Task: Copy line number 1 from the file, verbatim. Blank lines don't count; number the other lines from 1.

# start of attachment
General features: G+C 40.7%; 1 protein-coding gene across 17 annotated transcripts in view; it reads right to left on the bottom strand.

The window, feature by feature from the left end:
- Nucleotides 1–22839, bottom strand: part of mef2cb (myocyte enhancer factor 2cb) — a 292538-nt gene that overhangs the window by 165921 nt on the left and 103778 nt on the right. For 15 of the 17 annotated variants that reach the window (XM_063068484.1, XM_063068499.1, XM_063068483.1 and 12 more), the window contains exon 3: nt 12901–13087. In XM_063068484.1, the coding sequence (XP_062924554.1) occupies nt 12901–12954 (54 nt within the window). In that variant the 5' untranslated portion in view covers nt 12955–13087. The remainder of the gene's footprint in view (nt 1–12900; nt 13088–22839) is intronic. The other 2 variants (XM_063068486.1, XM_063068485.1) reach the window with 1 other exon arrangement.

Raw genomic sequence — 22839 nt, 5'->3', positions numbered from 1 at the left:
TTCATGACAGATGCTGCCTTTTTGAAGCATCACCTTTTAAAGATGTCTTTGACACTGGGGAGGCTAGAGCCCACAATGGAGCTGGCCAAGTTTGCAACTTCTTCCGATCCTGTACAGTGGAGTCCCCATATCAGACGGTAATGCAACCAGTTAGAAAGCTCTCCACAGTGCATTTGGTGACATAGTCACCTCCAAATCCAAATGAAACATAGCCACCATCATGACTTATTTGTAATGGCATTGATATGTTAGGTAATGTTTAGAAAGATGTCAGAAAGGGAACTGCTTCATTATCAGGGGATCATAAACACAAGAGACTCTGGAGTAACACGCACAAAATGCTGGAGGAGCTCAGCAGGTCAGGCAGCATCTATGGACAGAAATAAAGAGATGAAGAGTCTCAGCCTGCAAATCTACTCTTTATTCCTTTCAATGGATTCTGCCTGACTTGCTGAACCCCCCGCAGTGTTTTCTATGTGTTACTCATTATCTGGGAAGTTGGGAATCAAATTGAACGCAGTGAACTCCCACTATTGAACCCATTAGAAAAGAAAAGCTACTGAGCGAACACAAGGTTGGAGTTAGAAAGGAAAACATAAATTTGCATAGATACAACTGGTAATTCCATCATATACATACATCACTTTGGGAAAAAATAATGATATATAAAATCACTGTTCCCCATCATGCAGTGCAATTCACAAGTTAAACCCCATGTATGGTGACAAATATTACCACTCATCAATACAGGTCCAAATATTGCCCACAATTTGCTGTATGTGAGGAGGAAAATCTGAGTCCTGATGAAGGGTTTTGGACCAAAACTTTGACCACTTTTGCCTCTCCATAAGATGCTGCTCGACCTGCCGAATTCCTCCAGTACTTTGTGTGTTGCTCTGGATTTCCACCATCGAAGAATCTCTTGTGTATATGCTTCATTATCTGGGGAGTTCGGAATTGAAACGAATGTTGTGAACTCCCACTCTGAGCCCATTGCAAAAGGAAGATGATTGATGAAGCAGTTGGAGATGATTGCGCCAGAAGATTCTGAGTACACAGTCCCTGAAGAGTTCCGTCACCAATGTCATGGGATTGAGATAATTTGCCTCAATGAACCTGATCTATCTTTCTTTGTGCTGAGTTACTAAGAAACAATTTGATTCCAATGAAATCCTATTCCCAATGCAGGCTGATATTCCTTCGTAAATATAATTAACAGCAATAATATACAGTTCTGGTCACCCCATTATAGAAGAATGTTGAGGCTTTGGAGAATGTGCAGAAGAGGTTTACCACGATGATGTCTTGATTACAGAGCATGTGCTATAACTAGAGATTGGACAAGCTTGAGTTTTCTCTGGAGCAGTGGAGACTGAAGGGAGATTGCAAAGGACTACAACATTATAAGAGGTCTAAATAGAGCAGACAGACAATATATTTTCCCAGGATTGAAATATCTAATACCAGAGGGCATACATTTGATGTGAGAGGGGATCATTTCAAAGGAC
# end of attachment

General features: G+C 40.7%; 1 protein-coding gene across 17 annotated transcripts in view; it reads right to left on the bottom strand.